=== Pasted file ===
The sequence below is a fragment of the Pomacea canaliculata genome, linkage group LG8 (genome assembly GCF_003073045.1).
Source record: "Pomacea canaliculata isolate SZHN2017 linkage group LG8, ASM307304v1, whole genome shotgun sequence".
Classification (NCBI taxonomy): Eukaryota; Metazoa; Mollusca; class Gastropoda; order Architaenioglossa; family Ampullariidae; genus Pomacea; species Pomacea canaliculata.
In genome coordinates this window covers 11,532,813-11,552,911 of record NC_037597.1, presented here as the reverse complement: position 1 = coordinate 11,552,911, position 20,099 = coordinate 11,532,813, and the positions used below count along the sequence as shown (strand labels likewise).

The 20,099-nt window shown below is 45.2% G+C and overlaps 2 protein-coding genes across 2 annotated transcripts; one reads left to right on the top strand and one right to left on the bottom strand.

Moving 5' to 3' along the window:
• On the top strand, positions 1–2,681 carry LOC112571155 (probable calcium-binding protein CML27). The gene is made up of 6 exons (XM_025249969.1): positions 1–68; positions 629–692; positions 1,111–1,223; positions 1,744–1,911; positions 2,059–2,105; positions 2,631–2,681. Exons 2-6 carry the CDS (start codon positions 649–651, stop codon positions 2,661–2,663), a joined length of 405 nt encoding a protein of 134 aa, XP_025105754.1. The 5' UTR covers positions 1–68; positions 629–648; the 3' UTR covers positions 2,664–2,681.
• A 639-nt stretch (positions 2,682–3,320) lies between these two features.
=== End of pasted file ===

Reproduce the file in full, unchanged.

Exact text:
The sequence below is a fragment of the Pomacea canaliculata genome, linkage group LG8 (genome assembly GCF_003073045.1).
Source record: "Pomacea canaliculata isolate SZHN2017 linkage group LG8, ASM307304v1, whole genome shotgun sequence".
Classification (NCBI taxonomy): Eukaryota; Metazoa; Mollusca; class Gastropoda; order Architaenioglossa; family Ampullariidae; genus Pomacea; species Pomacea canaliculata.
In genome coordinates this window covers 11,532,813-11,552,911 of record NC_037597.1, presented here as the reverse complement: position 1 = coordinate 11,552,911, position 20,099 = coordinate 11,532,813, and the positions used below count along the sequence as shown (strand labels likewise).

The 20,099-nt window shown below is 45.2% G+C and overlaps 2 protein-coding genes across 2 annotated transcripts; one reads left to right on the top strand and one right to left on the bottom strand.

Moving 5' to 3' along the window:
• On the top strand, positions 1–2,681 carry LOC112571155 (probable calcium-binding protein CML27). The gene is made up of 6 exons (XM_025249969.1): positions 1–68; positions 629–692; positions 1,111–1,223; positions 1,744–1,911; positions 2,059–2,105; positions 2,631–2,681. Exons 2-6 carry the CDS (start codon positions 649–651, stop codon positions 2,661–2,663), a joined length of 405 nt encoding a protein of 134 aa, XP_025105754.1. The 5' UTR covers positions 1–68; positions 629–648; the 3' UTR covers positions 2,664–2,681.
• A 639-nt stretch (positions 2,682–3,320) lies between these two features.